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Shorter Daylight, More Active Deer Drive Need for Extra Caution on Roads

As the end of Daylight Savings Time will soon bring an earlier nightfall, PennDOT is cautioning motorists that most crashes involving deer happen at this time of year.

Deer are most active during their breeding season, and particularly between sunset and sunrise. Harvesting and hunting activity can also increase the movement of deer.

According to a PennDOT press release, as the end of Daylight Savings Time will soon bring an earlier nightfall, PennDOT is cautioning motorists that most crashes involving deer happen at this time of year.

Deer are most active during their breeding season, and particularly between sunset and sunrise. Harvesting and hunting activity can also increase the movement of deer.

PennDOT statistics show nearly half of all reportable crashes in the past five years involving deer occurred in the months of October and November, with nearly 77 percent taking place between 5 p.m. and 7 a.m. Last year, there were more than 3,000 crashes statewide involving deer, resulting in more than 600 injuries and eight fatalities.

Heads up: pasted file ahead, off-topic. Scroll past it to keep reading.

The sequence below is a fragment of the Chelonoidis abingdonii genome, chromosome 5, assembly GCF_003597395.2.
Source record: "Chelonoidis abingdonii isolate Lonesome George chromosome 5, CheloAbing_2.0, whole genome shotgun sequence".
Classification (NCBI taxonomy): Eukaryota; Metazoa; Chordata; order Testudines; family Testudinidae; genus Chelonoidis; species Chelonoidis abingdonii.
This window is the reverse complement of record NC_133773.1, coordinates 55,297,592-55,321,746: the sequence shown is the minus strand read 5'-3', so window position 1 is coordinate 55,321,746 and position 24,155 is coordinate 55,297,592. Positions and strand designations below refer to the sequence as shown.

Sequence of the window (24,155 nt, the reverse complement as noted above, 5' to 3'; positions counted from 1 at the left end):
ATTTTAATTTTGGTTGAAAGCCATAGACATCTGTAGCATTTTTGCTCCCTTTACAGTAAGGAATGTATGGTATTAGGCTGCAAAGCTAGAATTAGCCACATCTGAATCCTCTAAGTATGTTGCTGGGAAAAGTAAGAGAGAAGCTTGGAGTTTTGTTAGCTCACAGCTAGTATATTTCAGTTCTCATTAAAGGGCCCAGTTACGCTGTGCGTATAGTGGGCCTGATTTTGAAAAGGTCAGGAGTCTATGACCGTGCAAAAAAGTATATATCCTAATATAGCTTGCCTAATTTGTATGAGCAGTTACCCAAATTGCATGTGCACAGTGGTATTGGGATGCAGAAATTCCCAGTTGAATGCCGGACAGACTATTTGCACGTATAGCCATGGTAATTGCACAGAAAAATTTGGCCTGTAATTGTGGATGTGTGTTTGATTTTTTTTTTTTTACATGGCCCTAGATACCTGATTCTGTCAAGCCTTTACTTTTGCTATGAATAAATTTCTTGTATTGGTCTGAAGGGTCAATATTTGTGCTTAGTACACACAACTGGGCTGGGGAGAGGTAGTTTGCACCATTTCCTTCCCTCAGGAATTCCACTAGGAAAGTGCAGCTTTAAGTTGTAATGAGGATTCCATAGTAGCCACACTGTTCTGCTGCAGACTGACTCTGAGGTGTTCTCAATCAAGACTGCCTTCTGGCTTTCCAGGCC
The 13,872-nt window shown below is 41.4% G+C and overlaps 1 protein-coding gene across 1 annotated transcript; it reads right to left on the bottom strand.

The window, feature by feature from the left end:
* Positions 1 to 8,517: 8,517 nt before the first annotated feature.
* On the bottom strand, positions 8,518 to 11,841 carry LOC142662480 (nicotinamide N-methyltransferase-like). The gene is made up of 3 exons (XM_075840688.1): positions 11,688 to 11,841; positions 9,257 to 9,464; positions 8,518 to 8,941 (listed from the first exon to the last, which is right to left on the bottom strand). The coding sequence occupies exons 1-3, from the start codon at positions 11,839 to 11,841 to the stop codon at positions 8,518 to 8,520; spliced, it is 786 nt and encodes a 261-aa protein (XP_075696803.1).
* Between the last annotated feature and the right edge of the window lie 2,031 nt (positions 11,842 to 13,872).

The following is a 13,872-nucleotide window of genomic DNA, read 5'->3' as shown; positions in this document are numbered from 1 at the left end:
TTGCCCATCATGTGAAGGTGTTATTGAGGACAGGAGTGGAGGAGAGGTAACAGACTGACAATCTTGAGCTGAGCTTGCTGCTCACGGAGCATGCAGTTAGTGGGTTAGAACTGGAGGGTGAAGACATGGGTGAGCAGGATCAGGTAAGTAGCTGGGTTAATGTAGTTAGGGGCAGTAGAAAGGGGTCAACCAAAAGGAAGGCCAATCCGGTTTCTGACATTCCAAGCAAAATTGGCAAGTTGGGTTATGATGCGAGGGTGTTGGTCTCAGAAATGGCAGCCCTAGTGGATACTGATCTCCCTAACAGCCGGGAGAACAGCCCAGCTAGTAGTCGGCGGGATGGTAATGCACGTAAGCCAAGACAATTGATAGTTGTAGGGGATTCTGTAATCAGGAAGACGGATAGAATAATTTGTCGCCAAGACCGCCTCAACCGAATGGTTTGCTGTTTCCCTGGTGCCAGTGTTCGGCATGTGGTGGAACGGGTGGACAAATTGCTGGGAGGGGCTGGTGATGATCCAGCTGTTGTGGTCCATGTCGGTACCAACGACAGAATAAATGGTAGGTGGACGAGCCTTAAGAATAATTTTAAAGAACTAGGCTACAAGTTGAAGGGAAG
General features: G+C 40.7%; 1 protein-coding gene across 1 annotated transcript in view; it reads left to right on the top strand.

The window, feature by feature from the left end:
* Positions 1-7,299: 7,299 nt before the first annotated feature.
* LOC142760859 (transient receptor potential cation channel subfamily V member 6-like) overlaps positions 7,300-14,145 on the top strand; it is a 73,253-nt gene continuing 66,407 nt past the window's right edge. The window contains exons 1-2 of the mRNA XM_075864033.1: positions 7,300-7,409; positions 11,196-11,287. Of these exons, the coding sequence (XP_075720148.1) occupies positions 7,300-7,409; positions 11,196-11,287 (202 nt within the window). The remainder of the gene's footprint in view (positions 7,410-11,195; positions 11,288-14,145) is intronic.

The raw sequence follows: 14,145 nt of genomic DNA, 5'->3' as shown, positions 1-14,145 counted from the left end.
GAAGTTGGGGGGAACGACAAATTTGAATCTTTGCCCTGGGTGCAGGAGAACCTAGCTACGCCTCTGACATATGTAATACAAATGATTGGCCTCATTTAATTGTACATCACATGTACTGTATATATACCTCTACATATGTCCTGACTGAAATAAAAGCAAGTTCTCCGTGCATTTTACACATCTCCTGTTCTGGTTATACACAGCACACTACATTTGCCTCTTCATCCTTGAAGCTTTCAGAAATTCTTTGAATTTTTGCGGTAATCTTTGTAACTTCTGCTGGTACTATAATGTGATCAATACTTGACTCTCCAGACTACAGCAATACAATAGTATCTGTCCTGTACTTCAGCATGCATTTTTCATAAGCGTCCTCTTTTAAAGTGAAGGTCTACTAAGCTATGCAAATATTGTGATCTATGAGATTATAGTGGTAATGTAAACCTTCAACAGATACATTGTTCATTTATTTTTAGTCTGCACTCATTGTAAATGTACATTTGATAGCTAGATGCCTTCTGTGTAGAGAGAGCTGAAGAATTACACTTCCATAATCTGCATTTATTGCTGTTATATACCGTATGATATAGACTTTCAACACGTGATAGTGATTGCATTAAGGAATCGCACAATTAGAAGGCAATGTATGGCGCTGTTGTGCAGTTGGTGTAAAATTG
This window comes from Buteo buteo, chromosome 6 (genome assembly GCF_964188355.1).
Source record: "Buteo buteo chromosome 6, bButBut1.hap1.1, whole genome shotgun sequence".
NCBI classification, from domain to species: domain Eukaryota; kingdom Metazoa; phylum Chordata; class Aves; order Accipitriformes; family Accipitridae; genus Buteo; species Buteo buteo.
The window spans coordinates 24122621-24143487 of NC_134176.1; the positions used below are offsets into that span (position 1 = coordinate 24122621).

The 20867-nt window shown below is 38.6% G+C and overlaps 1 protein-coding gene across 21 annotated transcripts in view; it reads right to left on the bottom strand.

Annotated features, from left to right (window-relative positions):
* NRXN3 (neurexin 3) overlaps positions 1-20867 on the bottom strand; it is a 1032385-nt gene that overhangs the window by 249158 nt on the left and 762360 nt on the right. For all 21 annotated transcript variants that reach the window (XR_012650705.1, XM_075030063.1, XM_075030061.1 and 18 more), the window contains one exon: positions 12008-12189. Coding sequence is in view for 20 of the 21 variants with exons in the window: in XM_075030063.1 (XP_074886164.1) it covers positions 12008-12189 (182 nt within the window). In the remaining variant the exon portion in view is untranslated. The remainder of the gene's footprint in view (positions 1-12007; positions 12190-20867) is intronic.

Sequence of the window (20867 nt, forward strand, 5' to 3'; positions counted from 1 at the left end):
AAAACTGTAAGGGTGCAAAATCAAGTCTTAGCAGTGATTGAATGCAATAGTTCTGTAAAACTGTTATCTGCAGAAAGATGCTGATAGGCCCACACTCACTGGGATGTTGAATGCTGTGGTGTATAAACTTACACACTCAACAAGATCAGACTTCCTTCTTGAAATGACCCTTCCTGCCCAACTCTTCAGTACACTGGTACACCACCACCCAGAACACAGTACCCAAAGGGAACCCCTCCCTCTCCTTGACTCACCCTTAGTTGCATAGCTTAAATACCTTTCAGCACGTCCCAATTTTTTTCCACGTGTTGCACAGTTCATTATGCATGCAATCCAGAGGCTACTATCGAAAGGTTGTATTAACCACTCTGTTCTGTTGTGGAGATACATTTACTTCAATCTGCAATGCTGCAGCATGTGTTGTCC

To reduce the risk of a deer-related crash, motorists should slow down and be especially cautious during morning and evening hours. Motorists should also increase following distance between vehicles, especially where deer-crossing signs are posted. Deer often travel in herds, so if you see one deer crossing the road, there’s a strong chance that others will follow.

To report a dead deer on state roads, motorists can call 1-800-FIX-ROAD.

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